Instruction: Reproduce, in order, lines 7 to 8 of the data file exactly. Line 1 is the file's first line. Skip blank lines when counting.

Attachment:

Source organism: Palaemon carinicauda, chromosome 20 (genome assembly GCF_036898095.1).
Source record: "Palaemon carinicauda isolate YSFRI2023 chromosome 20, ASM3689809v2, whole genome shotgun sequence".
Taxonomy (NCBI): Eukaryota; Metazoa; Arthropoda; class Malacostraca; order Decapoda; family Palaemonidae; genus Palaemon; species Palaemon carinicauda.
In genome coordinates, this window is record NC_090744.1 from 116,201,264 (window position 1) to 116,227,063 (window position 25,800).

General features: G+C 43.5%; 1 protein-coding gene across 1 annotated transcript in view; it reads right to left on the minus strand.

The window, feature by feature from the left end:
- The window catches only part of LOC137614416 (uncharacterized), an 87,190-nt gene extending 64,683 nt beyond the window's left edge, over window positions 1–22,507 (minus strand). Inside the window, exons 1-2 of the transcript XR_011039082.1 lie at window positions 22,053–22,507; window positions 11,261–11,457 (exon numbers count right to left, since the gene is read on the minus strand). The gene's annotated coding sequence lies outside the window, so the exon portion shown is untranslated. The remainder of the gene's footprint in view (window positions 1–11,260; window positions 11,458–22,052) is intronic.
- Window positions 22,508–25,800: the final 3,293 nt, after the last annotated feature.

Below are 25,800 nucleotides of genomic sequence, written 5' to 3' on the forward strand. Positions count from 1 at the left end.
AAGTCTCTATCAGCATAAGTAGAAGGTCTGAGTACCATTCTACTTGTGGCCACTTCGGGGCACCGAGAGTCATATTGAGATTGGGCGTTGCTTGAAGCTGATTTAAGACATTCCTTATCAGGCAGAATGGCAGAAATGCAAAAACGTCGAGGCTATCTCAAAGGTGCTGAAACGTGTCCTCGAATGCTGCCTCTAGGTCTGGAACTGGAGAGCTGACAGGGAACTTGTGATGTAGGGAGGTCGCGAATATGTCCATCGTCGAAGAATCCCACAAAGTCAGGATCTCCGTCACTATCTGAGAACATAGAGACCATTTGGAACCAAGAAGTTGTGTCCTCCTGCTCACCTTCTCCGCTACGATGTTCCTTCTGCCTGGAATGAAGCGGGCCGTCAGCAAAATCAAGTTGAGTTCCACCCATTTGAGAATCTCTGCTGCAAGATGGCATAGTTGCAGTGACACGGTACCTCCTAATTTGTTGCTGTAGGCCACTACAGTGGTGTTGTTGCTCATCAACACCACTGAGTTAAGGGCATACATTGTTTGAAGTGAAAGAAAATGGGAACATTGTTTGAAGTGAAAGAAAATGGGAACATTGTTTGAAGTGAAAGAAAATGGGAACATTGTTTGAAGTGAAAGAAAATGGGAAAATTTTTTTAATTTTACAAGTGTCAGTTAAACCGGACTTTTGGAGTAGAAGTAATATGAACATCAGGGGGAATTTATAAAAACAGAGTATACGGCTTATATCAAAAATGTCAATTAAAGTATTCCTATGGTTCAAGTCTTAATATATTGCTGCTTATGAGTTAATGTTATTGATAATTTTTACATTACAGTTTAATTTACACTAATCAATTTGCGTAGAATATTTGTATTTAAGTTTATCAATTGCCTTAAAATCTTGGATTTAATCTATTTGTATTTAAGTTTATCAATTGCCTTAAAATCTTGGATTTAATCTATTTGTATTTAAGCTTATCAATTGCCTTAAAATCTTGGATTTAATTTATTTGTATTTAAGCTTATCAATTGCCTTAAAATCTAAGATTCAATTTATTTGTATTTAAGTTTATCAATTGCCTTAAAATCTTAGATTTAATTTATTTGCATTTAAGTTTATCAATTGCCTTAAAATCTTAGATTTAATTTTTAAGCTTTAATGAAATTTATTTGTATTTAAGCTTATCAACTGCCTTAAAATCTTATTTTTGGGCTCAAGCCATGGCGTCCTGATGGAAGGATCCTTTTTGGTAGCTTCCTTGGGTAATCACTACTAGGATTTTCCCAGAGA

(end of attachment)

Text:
- The window catches only part of LOC137614416 (uncharacterized), an 87,190-nt gene extending 64,683 nt beyond the window's left edge, over window positions 1–22,507 (minus strand). Inside the window, exons 1-2 of the transcript XR_011039082.1 lie at window positions 22,053–22,507; window positions 11,261–11,457 (exon numbers count right to left, since the gene is read on the minus strand). The gene's annotated coding sequence lies outside the window, so the exon portion shown is untranslated. The remainder of the gene's footprint in view (window positions 1–11,260; window positions 11,458–22,052) is intronic.
- Window positions 22,508–25,800: the final 3,293 nt, after the last annotated feature.